The petition further alleged that in the past few years the petitioner came to realize the enormity of his future position in life and ‘surrendered himself avidly to the pursuit of education,’ as a result of which he ‘became aware that his plea of guilty, conviction and imprisonment was obtained by the prosecuting authorities in violation of the Constitution of the United States and of the State of California,’ and that he then ‘immediately commenced a legal research to support his allegations and prepared this petition for the writ of error coram nobis'; that the petitioner has not previously petitioned any court for either the writ of error coram nobis or the writ of habeas corpus in connection with the aforesaid judgment and conviction.
The prayer of the petition is that a writ of error coram nobis issue and that the judgment of conviction be annulled, vacated and set aside, and that petitioner be allowed to withdraw his plea of guilty and to interpose a plea of not guilty.
Attached as an exhibit to the petition was the judgment of the Superior Court, dated December 3, 1934, which recited petitioner's waiver of the aid of counsel and his plea of guilty.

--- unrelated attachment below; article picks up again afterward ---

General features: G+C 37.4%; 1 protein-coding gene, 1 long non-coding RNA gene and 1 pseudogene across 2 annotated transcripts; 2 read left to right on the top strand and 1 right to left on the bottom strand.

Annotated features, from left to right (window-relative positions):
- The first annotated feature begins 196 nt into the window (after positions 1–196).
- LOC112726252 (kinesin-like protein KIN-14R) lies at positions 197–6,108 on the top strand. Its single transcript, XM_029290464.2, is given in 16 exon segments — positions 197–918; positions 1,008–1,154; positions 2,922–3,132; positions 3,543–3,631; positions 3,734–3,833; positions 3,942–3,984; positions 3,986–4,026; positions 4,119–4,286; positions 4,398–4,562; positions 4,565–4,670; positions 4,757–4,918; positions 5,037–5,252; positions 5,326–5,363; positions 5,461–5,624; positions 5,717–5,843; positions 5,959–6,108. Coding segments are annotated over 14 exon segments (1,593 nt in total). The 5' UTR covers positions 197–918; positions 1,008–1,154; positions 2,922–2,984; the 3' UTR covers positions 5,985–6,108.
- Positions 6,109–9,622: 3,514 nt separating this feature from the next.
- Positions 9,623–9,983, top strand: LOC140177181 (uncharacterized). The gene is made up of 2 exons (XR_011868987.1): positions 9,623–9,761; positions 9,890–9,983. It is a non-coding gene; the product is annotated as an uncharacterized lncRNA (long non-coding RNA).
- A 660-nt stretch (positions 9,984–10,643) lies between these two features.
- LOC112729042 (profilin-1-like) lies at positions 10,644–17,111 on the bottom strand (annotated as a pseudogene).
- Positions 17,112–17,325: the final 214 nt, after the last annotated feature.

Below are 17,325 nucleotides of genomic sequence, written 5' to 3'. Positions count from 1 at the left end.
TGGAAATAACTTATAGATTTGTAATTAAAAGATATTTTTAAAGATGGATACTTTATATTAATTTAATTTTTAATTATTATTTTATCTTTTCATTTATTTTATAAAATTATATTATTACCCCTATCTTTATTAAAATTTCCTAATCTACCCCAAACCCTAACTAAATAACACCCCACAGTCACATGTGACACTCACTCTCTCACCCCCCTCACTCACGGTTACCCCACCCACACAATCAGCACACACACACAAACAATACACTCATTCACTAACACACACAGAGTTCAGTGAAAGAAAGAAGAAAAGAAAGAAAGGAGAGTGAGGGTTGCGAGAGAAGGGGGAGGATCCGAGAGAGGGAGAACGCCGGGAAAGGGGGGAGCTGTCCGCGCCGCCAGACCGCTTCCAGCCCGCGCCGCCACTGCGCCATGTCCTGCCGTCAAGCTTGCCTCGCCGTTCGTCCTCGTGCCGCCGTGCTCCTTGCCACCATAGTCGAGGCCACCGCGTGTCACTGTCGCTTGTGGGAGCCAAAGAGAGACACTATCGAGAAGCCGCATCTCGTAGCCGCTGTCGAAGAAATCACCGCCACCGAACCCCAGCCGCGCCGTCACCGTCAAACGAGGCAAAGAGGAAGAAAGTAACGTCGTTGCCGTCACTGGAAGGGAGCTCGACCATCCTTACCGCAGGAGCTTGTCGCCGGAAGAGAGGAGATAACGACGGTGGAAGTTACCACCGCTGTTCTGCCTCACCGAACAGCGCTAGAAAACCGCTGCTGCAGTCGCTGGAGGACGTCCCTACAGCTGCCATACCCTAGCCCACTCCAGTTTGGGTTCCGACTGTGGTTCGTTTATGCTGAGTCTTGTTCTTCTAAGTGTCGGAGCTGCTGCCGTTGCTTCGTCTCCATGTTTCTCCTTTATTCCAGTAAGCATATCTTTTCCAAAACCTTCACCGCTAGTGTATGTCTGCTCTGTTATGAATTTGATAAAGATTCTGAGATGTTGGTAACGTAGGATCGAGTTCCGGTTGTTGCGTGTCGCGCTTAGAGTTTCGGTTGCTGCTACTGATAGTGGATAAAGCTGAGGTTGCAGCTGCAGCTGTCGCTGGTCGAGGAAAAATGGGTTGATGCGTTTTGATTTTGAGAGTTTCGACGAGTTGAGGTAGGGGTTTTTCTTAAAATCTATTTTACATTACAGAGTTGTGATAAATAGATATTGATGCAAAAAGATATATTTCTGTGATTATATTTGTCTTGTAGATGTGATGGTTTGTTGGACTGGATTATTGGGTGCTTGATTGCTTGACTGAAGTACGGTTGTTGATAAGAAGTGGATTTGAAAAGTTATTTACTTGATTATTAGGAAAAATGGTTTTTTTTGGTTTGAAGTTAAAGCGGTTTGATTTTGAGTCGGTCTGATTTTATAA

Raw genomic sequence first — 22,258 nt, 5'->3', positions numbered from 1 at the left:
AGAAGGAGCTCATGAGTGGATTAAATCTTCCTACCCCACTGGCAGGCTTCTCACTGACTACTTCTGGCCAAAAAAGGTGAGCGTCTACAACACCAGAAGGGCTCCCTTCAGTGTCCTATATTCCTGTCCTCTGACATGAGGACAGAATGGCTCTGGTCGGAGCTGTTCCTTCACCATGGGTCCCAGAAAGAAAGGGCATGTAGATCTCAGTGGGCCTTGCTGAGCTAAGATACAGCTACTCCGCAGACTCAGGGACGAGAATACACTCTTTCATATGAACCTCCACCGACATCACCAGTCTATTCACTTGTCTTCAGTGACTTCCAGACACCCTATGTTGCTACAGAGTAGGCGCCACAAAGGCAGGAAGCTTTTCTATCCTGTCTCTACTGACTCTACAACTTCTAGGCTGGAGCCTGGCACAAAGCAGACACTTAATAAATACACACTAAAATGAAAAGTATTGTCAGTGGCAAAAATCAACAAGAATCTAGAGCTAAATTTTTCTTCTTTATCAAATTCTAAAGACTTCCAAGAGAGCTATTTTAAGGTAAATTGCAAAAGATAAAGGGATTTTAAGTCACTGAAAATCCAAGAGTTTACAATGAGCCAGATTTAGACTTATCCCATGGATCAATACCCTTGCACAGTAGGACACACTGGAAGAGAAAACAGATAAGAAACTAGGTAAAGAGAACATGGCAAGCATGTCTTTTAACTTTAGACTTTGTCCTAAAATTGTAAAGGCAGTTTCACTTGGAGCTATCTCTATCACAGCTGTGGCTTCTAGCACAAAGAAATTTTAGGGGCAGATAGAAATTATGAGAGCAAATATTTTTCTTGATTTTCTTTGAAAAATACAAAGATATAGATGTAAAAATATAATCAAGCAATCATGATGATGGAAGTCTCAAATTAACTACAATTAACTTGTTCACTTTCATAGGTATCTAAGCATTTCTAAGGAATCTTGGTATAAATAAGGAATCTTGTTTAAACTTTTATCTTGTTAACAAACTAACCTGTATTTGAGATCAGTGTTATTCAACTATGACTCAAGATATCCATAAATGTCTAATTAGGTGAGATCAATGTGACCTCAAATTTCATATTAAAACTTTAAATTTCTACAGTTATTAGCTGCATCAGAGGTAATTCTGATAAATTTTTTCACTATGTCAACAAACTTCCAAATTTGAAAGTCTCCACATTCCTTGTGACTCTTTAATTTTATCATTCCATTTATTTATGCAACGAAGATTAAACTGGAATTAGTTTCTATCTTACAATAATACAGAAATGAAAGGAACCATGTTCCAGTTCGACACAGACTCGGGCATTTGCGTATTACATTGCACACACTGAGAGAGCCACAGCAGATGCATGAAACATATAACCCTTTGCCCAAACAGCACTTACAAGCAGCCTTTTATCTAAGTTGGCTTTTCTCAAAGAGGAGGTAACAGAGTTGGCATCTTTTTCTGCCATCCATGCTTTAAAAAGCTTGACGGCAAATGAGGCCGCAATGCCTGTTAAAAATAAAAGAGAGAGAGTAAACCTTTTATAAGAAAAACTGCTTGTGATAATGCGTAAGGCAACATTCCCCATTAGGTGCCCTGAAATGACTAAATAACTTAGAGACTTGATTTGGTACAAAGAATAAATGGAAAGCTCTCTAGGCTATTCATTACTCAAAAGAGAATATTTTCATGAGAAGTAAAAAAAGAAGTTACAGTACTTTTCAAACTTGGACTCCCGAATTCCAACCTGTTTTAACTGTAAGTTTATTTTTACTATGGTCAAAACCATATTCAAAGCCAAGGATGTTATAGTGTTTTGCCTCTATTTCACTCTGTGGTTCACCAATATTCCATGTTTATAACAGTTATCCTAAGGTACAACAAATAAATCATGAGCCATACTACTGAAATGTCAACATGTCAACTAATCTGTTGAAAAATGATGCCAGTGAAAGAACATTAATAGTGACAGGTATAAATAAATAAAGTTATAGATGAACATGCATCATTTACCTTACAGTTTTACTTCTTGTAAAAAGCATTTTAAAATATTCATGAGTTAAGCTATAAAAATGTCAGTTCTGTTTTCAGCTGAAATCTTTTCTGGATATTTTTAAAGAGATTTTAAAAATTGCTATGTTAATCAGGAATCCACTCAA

With said petition petitioner filed a motion for an order allowing his appearance in court at the hearing of said petition in order that he might testify and present evidence, and also orally argue the questions involved.
The District Attorney of San Joaquin County demurred to the petition upon the grounds (1) that it failed to state facts sufficient to warrant granting it; (2) that it was indefinite and uncertain; and (3) that it made no sufficient showing of due diligence. The District Attorney also filed an ‘Affidavit of Statement of Facts' by the detective named in the petition, denying all of petitioner's allegations as to threats and promises and alleging that petitioner was treated with fairness and courtesy; that petitioner freely admitted his guilt of the offenses charged and described said offenses in detail; and voluntarily admitted his guilt at his preliminary examination in the Justice's Court and when arraigned in the Superior Court.
The Superior Court denied petitioner's motion for his personal appearance, proceeded to hear the petition and respondent's demurrer thereto, and ordered, adjudged and decreed that ‘Respondent's Demurrer is sustained, and petitioner's Petition of Issuance of a Writ of Error Coram Nobis be and hereby is denied on the grounds of laches, and on the further grounds that defendant and petitioner was not deprived at any time of his Constitutional rights.’
Petitioner has appealed from the order denying his petition for coram nobis and the People have filed a motion to dismiss said appeal upon the ground that said appeal is frivolous, sham and without merit.